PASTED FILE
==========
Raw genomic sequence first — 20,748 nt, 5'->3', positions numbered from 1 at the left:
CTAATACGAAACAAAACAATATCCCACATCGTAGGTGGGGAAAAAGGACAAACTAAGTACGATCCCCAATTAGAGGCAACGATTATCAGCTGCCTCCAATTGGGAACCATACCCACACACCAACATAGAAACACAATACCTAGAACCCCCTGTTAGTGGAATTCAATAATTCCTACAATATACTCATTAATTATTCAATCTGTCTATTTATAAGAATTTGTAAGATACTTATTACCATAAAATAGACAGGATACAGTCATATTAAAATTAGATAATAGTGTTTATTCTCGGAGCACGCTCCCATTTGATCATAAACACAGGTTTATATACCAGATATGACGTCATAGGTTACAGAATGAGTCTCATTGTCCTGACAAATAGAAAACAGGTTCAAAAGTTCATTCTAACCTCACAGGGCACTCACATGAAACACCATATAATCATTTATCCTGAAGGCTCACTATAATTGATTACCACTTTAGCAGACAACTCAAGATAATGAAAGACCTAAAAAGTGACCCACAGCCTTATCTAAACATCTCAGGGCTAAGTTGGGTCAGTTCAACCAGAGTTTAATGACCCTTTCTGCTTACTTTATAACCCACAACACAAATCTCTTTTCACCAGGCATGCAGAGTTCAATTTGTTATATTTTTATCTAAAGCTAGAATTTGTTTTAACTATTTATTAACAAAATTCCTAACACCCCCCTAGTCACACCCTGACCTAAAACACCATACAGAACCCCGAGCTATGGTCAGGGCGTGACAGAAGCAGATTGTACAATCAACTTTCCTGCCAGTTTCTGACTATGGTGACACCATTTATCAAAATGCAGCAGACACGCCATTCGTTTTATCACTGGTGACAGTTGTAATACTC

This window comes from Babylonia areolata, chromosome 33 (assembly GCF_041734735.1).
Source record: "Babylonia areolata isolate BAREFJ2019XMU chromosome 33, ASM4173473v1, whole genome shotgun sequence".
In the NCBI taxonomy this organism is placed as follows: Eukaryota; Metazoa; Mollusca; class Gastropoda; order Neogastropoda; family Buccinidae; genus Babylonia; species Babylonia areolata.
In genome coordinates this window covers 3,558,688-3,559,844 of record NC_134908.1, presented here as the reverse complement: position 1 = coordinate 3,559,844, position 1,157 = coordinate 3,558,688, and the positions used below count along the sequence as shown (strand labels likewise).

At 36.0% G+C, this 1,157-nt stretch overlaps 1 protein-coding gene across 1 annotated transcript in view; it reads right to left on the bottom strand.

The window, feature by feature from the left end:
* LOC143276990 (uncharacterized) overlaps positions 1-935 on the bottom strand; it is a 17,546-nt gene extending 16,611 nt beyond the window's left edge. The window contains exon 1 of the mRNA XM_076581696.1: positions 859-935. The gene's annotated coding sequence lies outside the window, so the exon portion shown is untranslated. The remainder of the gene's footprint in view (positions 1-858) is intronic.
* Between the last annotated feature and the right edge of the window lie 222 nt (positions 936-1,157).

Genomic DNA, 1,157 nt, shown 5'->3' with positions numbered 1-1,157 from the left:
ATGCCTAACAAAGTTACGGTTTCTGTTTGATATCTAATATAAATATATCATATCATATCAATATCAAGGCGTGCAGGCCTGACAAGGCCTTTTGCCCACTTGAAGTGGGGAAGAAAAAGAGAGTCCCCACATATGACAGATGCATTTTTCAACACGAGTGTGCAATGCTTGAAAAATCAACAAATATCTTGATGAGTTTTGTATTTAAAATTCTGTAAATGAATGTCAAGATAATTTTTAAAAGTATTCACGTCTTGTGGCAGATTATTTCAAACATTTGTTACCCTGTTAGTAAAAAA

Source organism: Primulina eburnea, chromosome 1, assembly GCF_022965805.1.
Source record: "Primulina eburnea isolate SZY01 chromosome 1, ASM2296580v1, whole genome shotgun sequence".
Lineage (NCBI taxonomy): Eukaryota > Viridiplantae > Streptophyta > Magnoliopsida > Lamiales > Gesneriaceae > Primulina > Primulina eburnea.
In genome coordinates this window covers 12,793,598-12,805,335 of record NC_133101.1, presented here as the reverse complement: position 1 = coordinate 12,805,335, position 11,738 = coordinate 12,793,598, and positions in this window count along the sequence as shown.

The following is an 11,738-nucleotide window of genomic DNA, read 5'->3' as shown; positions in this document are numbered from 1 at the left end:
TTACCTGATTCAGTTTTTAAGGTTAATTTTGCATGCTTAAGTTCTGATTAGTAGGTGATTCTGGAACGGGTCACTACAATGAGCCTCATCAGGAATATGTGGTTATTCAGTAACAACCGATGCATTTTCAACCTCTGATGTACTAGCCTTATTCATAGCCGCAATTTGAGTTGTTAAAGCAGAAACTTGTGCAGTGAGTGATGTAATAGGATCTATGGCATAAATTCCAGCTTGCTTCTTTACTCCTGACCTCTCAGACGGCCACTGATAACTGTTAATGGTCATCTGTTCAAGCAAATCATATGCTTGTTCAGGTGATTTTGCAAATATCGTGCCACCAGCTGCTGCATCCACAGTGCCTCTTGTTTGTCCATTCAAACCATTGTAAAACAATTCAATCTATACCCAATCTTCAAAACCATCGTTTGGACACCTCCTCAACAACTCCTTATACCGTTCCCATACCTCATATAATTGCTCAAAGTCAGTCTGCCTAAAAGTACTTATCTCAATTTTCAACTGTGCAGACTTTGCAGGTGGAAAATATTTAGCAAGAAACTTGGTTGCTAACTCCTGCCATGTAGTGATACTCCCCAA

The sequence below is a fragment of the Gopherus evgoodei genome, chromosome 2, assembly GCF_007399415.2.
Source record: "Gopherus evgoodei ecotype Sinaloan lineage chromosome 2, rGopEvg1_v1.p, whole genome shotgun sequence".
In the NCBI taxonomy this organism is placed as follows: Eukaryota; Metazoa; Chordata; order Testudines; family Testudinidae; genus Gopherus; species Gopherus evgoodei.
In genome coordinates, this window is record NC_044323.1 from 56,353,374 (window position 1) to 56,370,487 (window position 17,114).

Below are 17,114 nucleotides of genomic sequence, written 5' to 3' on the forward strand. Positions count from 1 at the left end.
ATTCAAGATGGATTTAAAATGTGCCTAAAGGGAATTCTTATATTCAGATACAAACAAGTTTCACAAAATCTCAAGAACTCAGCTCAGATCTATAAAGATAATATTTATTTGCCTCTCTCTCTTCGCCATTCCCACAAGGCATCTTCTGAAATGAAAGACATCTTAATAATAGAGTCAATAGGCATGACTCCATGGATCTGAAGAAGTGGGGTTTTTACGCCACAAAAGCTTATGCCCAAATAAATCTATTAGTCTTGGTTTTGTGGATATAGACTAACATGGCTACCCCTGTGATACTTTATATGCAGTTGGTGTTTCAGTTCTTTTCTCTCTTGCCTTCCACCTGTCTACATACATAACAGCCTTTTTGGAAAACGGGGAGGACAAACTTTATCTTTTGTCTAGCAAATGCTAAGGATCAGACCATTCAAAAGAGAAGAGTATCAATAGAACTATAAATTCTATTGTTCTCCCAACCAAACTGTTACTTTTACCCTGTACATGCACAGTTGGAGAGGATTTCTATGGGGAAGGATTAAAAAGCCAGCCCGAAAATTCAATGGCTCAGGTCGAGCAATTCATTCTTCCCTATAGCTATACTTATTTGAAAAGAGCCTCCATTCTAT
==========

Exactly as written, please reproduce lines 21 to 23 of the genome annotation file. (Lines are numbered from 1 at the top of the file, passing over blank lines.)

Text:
In the NCBI taxonomy this organism is placed as follows: Eukaryota; Metazoa; Chordata; order Testudines; family Testudinidae; genus Gopherus; species Gopherus evgoodei.
In genome coordinates, this window is record NC_044323.1 from 56,353,374 (window position 1) to 56,370,487 (window position 17,114).

Below are 17,114 nucleotides of genomic sequence, written 5' to 3' on the forward strand. Positions count from 1 at the left end.